LEEDS TIMES - BURGLARY AT METHLEY - Saturday 24 May 1851
LORD NELSON INN, MAIN STREET, METHLEY
Burglary – On the morning of the 16th inst., between twelve and three o’clock, the house of Mr. John Fletcher, of the Lord Nelson Inn, Methley, was entered, and two hams, a piece of bacon, a quantity of groceries, and eight pints of rum were carried off.
A neighbour, who was going for the surgeon, on passing the house, observed one of the windows to be open, and called Mr. Fletcher up, when it was discovered the the above articles were gone.
Information was given to the constable, and during the day the greater part of the property was found secreted in an old drain. A watch was set, and at nine o’clock the same evening, three men went to the spot, to carry off their plunder, when an attempt was made to secure them, but only one was taken.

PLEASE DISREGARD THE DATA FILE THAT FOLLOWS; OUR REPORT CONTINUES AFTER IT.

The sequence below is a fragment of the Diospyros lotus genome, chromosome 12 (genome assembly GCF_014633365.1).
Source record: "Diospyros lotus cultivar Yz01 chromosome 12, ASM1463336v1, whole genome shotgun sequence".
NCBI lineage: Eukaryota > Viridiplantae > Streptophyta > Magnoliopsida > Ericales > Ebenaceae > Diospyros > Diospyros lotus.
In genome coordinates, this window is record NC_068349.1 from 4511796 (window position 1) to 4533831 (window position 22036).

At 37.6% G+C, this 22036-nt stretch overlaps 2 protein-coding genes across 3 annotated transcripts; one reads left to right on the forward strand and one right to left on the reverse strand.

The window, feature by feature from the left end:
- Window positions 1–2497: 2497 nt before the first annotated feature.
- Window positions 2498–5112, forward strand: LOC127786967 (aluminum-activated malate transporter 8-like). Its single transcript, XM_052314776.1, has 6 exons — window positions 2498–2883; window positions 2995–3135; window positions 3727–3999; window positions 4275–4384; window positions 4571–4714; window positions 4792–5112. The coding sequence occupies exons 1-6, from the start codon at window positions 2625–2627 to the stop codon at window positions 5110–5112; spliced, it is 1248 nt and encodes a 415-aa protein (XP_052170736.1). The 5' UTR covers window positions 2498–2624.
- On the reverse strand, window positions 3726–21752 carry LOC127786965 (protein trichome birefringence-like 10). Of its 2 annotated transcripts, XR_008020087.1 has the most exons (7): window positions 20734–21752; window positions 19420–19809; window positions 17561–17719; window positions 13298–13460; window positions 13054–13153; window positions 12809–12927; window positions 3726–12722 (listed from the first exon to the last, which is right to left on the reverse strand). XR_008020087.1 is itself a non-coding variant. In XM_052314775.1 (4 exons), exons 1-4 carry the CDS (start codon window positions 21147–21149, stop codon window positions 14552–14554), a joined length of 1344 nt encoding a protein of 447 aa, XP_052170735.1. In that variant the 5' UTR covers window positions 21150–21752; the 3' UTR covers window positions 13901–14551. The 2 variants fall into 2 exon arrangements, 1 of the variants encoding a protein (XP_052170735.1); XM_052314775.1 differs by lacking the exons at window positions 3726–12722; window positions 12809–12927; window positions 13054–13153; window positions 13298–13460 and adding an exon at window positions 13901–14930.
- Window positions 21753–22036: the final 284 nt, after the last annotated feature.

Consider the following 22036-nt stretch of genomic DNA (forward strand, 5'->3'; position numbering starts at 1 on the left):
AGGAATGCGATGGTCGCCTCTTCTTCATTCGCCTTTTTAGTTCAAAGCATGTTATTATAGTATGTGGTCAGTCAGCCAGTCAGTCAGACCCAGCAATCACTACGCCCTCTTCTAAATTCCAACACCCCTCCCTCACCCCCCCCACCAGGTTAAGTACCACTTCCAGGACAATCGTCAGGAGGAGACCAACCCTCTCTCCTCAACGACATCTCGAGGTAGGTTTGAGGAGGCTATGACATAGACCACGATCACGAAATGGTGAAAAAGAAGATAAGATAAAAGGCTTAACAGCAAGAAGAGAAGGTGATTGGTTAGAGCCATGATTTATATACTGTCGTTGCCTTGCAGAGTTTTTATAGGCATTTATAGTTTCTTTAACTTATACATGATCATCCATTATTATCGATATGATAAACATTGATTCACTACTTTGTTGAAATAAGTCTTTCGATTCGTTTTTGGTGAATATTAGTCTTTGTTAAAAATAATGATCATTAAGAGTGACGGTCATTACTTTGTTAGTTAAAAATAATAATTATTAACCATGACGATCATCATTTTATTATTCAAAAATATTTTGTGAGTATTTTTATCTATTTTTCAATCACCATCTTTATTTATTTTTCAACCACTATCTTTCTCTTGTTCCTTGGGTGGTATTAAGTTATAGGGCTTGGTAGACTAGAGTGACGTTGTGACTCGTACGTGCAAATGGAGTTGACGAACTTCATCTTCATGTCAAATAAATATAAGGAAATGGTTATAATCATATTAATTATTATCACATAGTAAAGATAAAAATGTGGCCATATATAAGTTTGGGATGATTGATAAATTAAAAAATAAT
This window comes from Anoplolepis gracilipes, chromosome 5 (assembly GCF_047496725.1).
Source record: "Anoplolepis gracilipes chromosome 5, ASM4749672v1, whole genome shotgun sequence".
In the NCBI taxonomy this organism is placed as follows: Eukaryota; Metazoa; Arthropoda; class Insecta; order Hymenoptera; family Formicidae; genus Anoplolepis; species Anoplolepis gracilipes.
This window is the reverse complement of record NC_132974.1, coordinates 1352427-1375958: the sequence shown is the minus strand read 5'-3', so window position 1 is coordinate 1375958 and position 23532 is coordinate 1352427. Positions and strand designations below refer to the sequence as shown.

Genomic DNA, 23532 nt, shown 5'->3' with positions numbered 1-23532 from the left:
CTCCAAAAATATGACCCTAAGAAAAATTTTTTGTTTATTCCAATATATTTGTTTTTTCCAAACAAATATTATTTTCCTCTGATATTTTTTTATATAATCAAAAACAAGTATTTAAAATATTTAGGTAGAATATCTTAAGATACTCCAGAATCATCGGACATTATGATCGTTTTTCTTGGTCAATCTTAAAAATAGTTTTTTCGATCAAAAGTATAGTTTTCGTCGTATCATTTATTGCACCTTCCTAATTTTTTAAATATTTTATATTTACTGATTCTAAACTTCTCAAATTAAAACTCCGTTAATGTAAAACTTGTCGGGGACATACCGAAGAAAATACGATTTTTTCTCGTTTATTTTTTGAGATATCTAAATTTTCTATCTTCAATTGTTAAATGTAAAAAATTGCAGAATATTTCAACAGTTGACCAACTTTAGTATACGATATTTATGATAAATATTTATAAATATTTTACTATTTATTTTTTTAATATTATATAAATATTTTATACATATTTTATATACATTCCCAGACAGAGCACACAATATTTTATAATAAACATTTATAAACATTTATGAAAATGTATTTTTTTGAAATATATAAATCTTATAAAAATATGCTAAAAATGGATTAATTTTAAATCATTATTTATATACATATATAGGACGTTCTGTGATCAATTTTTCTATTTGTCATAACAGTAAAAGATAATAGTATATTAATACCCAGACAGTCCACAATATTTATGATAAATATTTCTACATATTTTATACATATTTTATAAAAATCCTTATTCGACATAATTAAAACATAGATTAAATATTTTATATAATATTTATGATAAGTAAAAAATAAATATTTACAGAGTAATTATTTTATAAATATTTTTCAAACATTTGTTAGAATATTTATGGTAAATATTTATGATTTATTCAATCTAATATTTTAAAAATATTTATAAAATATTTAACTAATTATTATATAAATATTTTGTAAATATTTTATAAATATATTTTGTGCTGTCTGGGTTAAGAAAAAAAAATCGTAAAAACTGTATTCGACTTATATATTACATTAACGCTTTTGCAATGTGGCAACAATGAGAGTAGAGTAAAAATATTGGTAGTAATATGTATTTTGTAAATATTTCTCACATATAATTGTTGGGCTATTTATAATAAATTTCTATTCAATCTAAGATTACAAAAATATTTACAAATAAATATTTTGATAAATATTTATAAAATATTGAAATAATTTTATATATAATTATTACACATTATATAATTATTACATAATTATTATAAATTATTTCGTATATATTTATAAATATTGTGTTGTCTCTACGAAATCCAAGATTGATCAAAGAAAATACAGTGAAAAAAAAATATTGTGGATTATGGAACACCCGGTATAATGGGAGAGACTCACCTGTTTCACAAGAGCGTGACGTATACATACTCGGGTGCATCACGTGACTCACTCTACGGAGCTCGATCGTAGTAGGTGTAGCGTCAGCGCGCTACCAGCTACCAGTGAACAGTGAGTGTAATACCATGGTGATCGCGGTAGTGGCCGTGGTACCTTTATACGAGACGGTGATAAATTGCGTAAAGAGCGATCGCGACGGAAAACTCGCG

His name is Benjamin Goodair, and he is well known to be one of a gang which has long infested that neighbourhood. He was placed in the dock at the Wakefield Court House, on Monday last, and was remanded until next Monday.
The first issue of the weekly Leeds Times left the presses on 7th March 1833. It was a radical paper aimed predominantly at the middle classes. Initially owned by four business men, Frederick Hobson quickly became sole proprietor.
The Leeds Times ceased publication on 30 March 1901 when it was sold by the Yorkshire newspaper Company to Edward Baines & Sons Limited and absorbed into the Leeds Mercury Weekly Supplement.
Last issue: March 1901